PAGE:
I did something I never do. I took a 3 day break and went to Puerto Vallarta for some fun in the sun. I hadn’t seen the ocean for over 10 years, and that was a working trip to the Caribbean. A good friend from Indy came down and met me in Guadalajara, and we bussed over to the resort town. It was a lot of fun, and a much needed break. To be honest, being in middle Mexico, and the only gringo in town, all while trying to navigate the customs and strange business practices, can be tiring and frustrating. In PV, however, I was surrounded by Canadians, Germans, Americans, Brazilians… it was a mash up of tons of cultures, and a very relaxed environment, in which to clear my head.
My traveling companion was my buddy Sara, who is cheerfully laid-back and always up for any adventure, which is a great quality to possess in a country that tends to spring surprises on you at any moment. Her only downfall is that she likes to play the “Slug Bug” punching game with unsuspecting cab drivers who don’t speak much english, and are confused why she’s hitting them all the time. And there are SO many Volkswagen Beetles down here, it’s crazy.
We had a wonderful time. Some of the highlights were soaking in the rooftop pool at our hotel, and finding this amazing little beachfront restaurant, in which we could hang out in a cabana all morning, get served the best seafood brunch ever, swim in the ocean, sun on the beach, drink micheladas and coconut cocktails and have our every whim catered to for the best beach day ever – all for about $25 US each. We stayed in a place on the section of the city that was literally called “gay beach”, and it was a very heavy homosexual community, which meant all the best bars were on our block. One of which was like a cantina from Star Wars – there were fist fights, drunks falling down at the bar, people of every origin, all having tons of fun. It was a blast.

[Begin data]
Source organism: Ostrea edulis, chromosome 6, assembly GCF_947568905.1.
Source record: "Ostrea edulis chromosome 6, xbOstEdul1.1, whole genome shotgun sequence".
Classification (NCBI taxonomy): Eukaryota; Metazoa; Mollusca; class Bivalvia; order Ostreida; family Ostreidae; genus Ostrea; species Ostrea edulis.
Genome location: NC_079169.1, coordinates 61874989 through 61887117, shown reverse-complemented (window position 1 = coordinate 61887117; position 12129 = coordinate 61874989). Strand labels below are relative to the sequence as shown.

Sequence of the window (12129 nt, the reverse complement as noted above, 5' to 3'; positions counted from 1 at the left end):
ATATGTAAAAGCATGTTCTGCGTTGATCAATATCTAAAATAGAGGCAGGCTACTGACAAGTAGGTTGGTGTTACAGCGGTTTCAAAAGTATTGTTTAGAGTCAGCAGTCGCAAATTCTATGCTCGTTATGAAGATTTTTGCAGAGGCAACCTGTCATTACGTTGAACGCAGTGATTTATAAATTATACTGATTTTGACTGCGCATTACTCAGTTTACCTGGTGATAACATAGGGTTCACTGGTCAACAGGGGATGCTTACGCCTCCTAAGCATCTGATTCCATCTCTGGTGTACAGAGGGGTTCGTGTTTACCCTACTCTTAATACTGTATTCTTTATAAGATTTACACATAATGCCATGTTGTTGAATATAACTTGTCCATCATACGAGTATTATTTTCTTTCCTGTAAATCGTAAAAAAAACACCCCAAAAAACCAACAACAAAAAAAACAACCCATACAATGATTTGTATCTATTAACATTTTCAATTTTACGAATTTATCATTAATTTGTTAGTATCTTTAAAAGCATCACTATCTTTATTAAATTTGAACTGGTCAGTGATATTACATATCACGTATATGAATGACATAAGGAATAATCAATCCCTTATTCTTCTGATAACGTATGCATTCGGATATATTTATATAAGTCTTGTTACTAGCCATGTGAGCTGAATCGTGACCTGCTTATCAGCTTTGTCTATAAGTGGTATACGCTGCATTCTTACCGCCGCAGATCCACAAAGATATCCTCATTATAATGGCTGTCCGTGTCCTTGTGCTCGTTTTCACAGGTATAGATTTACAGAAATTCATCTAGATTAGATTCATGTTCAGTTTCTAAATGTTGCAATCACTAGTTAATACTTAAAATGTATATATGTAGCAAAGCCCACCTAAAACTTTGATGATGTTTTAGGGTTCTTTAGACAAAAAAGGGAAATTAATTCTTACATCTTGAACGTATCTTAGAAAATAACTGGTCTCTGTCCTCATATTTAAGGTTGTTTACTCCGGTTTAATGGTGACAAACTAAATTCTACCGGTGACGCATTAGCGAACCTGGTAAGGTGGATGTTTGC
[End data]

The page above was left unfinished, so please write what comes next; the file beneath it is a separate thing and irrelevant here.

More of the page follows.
At the end of the weekend, we chose to spend a day in Guadalajara to change up the scenery a little bit, and hopped the earliest bus back to the city, even though it wasn’t the “premier” bus line that I normally used. Big mistake. The bus smelled funny, was a little crowded, and stopped a dozen times in tiny towns to let more and more people on. And then we had a flat tire.
Stranded in the heat, in the middle of nowhere, we were wildly fortunate that there was a small garage across the road, and a bunch of dudes came to our rescue. It took some time to get back moving, but in the meantime, we wound up making a friend. Sara had opened a little packet of cookies that we brought with us, and ended up giving some to an adorable 6-year-old sitting with his mom behind us. We all wound up watching “Guardians of the Galaxy” on my laptop the rest of the way back, and even though the 4-hour ride took nearly 6 and a half hours, it wasn’t too much of an issue. (It also didn’t hurt that we picked up a couple of valium at the pharmacy in PV before leaving, and were able to ride out the bus trip relaxed and sleepy.)
We returned to Guadalajara and wandered the city for most of the night, checking out the amazing markets and all the great little artists and distractions that the city is famous for. All in all, even with the crazy mishaps, it was a wonderful weekend that got my mind off of all the details of my fall launch that were keeping me up at night. We got up the next morning, and nearly locked ourselves into the gated courtyard of our AirBnB, but fate intervened and got us back on track. A quick nap on a short bus trip, and I was home, only to find out that it’s High Holy week, here in Mexico.